Publicly, Republicans attribute their opposition to Groves to his statistical expertise and his history at the Census Bureau. While an associate director at the bureau in the early 1990s, Groves advocated the use of his specialty, statistical sampling, which can be used to compensate for undercounted demographics, such as illegal immigrants and the poor. (Republicans have effectively prevented census sampling for decades.) But in his confirmation hearings earlier this year, Groves promised not to use sampling. And Commerce Secretary Gary Locke--whose department oversees the census--noted that the Supreme Court had rejected sampling as a method to determine Congressional district reapportionment (though it left unclear whether the method could be used to determine redistricting or federal funding for states).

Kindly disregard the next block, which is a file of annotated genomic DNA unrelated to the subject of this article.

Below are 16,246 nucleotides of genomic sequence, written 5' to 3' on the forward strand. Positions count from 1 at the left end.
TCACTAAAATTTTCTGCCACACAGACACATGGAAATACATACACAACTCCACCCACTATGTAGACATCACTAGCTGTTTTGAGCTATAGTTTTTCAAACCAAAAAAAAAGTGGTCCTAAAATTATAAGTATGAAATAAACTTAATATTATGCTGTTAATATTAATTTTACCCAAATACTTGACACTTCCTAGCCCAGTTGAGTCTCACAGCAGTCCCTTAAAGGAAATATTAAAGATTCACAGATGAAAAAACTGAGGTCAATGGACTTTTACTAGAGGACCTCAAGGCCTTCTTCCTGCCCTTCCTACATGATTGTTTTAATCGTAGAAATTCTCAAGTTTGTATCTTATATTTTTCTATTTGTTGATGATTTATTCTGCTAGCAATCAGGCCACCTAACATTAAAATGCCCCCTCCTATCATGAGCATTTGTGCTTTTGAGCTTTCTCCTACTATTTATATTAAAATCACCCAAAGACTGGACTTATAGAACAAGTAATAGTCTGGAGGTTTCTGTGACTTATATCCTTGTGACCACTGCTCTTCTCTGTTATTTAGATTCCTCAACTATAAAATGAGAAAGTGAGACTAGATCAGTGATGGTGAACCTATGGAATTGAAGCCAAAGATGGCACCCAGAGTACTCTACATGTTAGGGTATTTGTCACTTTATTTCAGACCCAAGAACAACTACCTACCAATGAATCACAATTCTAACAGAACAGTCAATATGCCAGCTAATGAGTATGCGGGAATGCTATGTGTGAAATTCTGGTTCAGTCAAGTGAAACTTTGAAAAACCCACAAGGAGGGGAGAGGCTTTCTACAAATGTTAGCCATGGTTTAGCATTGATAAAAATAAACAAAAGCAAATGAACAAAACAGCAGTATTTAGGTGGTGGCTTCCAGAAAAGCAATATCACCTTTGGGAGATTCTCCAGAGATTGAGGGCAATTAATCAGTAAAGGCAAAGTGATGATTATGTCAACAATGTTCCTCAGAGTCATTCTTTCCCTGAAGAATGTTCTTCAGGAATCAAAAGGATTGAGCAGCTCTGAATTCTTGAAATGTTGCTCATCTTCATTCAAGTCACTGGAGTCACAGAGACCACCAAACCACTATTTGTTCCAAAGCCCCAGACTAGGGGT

Yet, despite Groves' pledge, Shelby and Vitter have maintained the hold for nearly two months. At least one prominent Republican senator, Susan Collins of Maine, has spoken out in favor of Obama's nominee. "I do not know who has placed a hold on Mr. Groves' nomination, nor do I understand the rationale for holding him up," she told the Associated Press in June. "I am very eager to get this qualified candidate on the job." Collins is the ranking Republican on the Senate Homeland Security Committee, which considered Groves' nomination.